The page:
A few days ago, I was watching a replay of the 2004 Italian Grand Prix on YouTube. The race was long enough that the video needed to be broken into six parts. I was moving through the parts, minding my own business when suddenly I encountered this…
Seriously Youtube? Seriously, Formula One Management Group? What could you possibly be thinking? This race happened eight years ago, yet Formula 1 lawyers still won’t let me watch it. This constriction of online media is the exact reason, in my opinion, that Formula 1 is having trouble adopting younger fans.
You can see this problem in our ‘Formula 1’ section on the blog. Since FOM sweep through YouTube and continue to block videos we have alot of articles with dead multimedia associated. So yet another reason for me to gripe…
It seems that Formula One in general is continuously losing touch with the fans that are trying to support the sport. Ticket prices are higher than ever before, preventing fans to attend the races in person. Buying a Red Bull hoodie can cost over 150 dollars, and you can’t watch races online without paying more egregious fees. Meanwhile the FOM are wondering why people have decided to watch other sports?
Seriously?! Talk about shooting yourself in the foot by basically shoving new fans out the door, before they even get there.
In the last ten years, media had started to evolve into the digital format. Social media interaction have exploded. Users are demanding higher levels of engagement and interaction with content and the players involved. The fans want more. Yet here is Formula 1, going out of their way to block users from seeing the sport and making supporting it prohibitively expensive while complaining that they’re watching their user base decrease and remain older.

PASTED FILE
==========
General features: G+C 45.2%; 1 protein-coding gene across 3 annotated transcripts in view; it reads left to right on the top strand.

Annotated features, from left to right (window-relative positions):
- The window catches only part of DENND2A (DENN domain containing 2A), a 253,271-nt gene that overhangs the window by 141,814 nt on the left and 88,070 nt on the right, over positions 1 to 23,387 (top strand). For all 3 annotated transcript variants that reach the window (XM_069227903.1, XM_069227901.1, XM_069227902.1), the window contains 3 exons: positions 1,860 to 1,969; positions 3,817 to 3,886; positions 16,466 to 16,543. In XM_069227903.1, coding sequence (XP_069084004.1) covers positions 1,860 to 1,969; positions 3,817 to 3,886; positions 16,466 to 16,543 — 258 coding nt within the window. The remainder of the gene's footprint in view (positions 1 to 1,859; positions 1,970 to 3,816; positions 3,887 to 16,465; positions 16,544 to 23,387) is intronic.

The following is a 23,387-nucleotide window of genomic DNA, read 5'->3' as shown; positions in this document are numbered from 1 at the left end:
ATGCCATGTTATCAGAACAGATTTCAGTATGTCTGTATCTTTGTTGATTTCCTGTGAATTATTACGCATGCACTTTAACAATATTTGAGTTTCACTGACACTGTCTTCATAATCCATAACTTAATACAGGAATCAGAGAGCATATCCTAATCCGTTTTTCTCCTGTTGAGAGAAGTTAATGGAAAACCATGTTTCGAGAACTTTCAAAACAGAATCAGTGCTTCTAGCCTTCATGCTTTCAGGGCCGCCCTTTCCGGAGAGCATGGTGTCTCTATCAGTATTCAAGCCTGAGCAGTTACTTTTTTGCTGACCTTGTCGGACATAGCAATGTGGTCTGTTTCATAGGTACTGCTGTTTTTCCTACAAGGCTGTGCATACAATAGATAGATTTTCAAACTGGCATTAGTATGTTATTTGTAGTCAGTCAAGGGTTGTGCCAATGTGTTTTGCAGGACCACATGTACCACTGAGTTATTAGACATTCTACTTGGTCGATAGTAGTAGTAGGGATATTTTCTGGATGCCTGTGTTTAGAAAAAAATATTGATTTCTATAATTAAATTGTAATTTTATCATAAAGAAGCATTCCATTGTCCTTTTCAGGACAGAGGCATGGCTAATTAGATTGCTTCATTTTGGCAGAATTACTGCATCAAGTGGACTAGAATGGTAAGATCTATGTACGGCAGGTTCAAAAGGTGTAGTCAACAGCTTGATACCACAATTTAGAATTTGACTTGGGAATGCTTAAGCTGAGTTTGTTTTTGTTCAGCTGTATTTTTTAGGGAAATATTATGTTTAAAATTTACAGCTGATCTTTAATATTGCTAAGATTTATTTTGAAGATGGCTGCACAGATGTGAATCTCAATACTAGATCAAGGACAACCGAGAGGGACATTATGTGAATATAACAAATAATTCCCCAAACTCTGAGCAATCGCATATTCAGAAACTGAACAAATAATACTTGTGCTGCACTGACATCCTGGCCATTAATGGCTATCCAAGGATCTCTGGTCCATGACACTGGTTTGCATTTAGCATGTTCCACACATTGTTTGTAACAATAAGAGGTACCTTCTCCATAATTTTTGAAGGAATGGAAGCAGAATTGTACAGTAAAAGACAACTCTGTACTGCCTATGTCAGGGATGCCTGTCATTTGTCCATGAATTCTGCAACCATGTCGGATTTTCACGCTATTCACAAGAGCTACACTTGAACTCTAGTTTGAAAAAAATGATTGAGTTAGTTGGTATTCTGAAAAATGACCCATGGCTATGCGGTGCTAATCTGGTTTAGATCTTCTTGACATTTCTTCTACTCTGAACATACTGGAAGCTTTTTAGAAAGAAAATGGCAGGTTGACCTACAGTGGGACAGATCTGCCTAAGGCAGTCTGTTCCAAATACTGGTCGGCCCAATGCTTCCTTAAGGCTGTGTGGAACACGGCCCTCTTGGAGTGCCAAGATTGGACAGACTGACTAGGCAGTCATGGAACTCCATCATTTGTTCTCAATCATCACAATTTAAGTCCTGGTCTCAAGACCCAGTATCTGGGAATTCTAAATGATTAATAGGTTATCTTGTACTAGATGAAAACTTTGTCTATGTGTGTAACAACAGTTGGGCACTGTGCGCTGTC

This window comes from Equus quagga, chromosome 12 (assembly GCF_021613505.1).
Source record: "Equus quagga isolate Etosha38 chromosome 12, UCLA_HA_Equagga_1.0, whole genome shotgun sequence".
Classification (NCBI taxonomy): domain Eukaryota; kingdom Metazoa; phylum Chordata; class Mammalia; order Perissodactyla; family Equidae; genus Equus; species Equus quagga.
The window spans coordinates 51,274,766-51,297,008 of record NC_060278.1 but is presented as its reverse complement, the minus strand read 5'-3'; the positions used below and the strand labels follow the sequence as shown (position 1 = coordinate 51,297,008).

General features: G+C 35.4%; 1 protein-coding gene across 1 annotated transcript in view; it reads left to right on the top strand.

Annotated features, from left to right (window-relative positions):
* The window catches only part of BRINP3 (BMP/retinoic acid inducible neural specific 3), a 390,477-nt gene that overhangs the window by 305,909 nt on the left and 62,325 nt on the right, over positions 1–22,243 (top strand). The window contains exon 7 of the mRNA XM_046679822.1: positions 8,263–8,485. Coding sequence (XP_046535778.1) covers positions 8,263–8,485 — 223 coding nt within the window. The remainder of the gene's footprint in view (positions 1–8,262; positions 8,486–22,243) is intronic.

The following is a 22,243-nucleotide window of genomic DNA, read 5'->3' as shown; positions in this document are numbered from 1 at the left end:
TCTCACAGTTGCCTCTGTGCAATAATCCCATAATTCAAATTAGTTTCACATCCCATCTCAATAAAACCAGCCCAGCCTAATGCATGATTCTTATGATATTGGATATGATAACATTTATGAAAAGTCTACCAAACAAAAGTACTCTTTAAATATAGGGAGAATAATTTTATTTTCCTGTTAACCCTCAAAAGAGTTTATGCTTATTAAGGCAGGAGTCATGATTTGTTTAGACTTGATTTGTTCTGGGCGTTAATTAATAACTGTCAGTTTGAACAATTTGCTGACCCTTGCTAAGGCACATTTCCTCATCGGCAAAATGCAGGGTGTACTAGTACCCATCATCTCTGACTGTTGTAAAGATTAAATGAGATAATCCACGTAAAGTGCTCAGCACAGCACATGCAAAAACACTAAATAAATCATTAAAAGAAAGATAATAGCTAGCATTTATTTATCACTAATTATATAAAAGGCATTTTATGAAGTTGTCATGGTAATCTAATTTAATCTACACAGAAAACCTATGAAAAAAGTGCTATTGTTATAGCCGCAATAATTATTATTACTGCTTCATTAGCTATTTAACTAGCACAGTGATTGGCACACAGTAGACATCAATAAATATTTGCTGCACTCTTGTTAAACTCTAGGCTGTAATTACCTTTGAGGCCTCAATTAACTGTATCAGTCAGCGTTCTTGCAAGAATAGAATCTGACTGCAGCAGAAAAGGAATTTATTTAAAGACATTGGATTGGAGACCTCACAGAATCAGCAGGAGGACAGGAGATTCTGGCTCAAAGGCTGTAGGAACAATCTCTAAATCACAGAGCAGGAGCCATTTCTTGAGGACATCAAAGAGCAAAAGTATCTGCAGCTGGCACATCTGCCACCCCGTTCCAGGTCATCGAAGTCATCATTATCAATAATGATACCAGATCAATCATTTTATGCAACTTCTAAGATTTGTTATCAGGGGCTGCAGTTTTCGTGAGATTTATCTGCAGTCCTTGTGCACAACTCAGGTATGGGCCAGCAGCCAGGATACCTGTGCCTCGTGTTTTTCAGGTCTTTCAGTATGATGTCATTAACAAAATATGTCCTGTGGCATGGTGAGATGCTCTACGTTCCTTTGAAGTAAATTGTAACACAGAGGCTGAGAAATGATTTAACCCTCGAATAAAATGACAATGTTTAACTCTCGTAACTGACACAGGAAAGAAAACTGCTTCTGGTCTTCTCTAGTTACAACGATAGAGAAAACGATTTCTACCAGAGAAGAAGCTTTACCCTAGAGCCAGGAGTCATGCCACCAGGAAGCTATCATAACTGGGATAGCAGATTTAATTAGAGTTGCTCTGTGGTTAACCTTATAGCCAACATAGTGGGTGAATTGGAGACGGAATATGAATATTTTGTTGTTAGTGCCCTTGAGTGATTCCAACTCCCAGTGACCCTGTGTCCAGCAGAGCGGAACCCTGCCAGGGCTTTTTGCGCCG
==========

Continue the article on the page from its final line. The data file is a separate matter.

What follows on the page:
Well, no duh! If you go out of your way to block me from watching the races, why would I keep trying to watch it? Why would I advocate that other people watch it? People don’t watch as much on television. The internet is the new primary source of media consumption, and Formula One just seems to ignore it as if it doesn’t exist. I’m sure if a new person was searching on Formula 1, and got the blocker prompt that I did on Youtube, most would simply just search on something else and turn away.
In the modern era, how are you expected to teach new fans about the history of Formula 1 when the sport itself goes out of it way to make sure that young people can’t view it easily?(In an era where more young people don’t even find CARS to be as interesting we used to, this is a worry.)
Ironically I can watch full feeder series races like GP2, because the sport doesn’t market itself well and therefore is generally ignored by the sporting community. (Lucky for me? ) However unless I’m willing to pay for it, or pirate the feed illegally, I’m not allowed to watch the top flight of motorsport. I’m not even allowed to watch the recent race edit without logging into the Formula 1 website.
When I brought the situation to my friend David, (whose not even a Formula 1 fan) he instantly brought up the idea of how easy would it be to create an official channel on YouTube which showed replays of Grand Prix? It’s not like it wouldn’t be popular! FOM has to go out of it’s way to block users from uploading content already! If FOM offered content themselves, then it would make sense to ACTUALLY block people so you went to their channel instead! (It also counts as free advertising for related merchandise. which is probably worth much more than Youtube.)
Seriously FOM. This isn’t rocket science. Get your act together. Loosen up your wallets. Offer free online feeds. Offer new ways to entice engagement via online media. The money that you’ll gain finding new adopters into the sport will far supersede the money that you think that you’re losing through copyright infringements via Youtube. In a sport where racing teams are spending hundreds of millions of dollar to find tenth of a second, you’re just leaving money on the floor by being stingy and not letting people enjoy the experience.
Maybe I should just watch more IndyCar. They offer full race feeds on Youtube. I can never miss a race.